Scotland – Day 6: On the Trail
We went back to where it all started this morning and it felt great to be there. Ian Macleod, home of Chieftain's and the very first cask we ever purchased from Scotland. David and I landed in Edinburgh back in 2011 and went right to our appointment in Broxburn, a couple of glassy-eyed lads in search of adventure with no idea of what they were doing or where they were going. Three years later we're a couple of old pros. John Glass was there to meet us as usual and he had the cask samples pulled and ready to go. Chieftain's always has great selections of the highest quality and this visit was no different. There was a rockin' cask of 1997 Bunnahabhain that knocked our socks off – heavily peated and full of salty brine and Islay goodness. In all honesty, it belonged right there in that line-up of single barrel Ardbeg casks we tasted at the distillery. Stylistically it was very similar and flavor-wise it was just as good. Count on that one coming home with us.
Since Tullibardine, a small Highland distillery not too far outside of Edinburgh on our way north, had been recently purchased by an independent French company, we thought we might stop by and see if there were any fun casks available for K&L. The facility was mothballed in 1994 by Whyte & MacKay until another independent group reopened it as a visitor's center in 2003, but serious production wasn't started until five years later. That means everything in Tullibardine's warehouse is either super young or super old. We met with distillery manager John Torrance to check out the scene.
John worked for Diageo before coming over to manage Tullibardine, so he's a wealth of knowledge concerning the Scottish whisky industry. He's operated just about every Diageo distillery in Speyside, including the grains. We were super curious about how grain distilleries worked since we've never visited one and the specifics are never really made clear by most producers. We'll talk more about that information later because right now I need to show you this next picture.
When I say they have "old whisky" at Tullibardine, I'm not kidding. Fifty year old casks are there for the taking. And they're GOOD. Like 1974 Ladyburn/1979 Glenfarclas good. Let's hope, however, that the pricing resembles something from Tullibardine and not something from a lost legend or an industry darling. If it's even close to what I hope it will be I can't see any reason not to bottle an amazing 50 year old cask.
We also had lunch with one of the main directors of the brand spanking-new Ardnamurchan distillery located on Scotland's remote west coast, Mr. Alex Bruce. We've worked with Alex on some previous whisky projects with other bottlers, so it was fun to meet up and check in on the progress. He told us, with a smile on his face, that they're getting ready to begin distilling in about a week. He also showed us what the distillery will eventually look like when it's all cleaned up and ready to go. Check out the pic below:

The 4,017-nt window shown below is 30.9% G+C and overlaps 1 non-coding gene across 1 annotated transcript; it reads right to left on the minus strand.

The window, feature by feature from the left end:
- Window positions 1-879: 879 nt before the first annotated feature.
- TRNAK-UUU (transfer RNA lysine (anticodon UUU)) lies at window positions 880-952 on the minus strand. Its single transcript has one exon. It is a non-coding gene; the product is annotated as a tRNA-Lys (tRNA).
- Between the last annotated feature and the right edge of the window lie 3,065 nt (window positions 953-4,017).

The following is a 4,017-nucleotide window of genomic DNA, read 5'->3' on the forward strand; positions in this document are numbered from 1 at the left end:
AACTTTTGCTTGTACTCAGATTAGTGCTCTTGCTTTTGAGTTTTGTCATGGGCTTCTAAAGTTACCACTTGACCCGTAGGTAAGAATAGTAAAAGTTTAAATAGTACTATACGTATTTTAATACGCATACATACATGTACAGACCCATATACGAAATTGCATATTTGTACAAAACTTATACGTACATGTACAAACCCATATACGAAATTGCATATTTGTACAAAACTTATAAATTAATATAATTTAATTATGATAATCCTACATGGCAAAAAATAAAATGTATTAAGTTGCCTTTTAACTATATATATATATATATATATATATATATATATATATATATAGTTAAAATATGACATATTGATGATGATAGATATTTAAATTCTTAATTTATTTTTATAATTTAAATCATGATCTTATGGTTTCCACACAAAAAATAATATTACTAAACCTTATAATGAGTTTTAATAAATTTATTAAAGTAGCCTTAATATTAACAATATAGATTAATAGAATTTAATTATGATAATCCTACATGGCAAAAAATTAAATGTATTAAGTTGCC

The actual site is on the Ardnamurchan Peninsula, northwest of Oban and directly across from Tobermorey distillery on the Island of Mull. Alex knows his shit and there are some pretty cool things that his new distillery has over other producers – one thing being the fact that Alex's family has been farming barley on their site north of Edinburgh for four centuries. That means all of the barley being malted at Ardnamurchan and peated in their kiln will not only be Scottish barley, but also harvested by the actual farmer. I think that makes them this era's first grower/producer if we're to use wine terminology.
They've also invested in 10,000 liter stills (quite big for a distillery that small) and they purchased old Cognac vats to be converted into washbacks. That makes them the only distillery in Scotland using hard wood to ferment their wash. Pine and the other woods used in distilleries like Ardbeg are actually soft wood, used primarily because it's cheaper. We won't know what the difference is until we taste the whisky, but it should be interesting to see if that makes a difference.
They also plan on selling casks, a la Bruichladdich and other start-ups, to private buyers in order to raise a little extra cash. I've never been tempted to buy an entire barrel of whisky before, but knowing Alex and his good taste, I'm a little tempted to buy in. David OG, too. If anyone else wants a barrel, let us know. We can definitely get you one.
And....Alex's independent bottling company, Adelphi, should be available in California very soon. We're looking forward to working with the brand once it's being distributed in the state.
We're in Pitlochry now, my absolute favorite place to stay, and we just went for a long run through the forest along the beautiful River Tummel. We walked to dinner afterward, had some fish and chips, a bottle of Chablis, and now we're hitting the hay a bit early to rest up for what will be our biggest tasting appointment of the trip: Signatory.
I can't wait to see Des and make more "Taken" jokes. He really does look like Liam Neeson.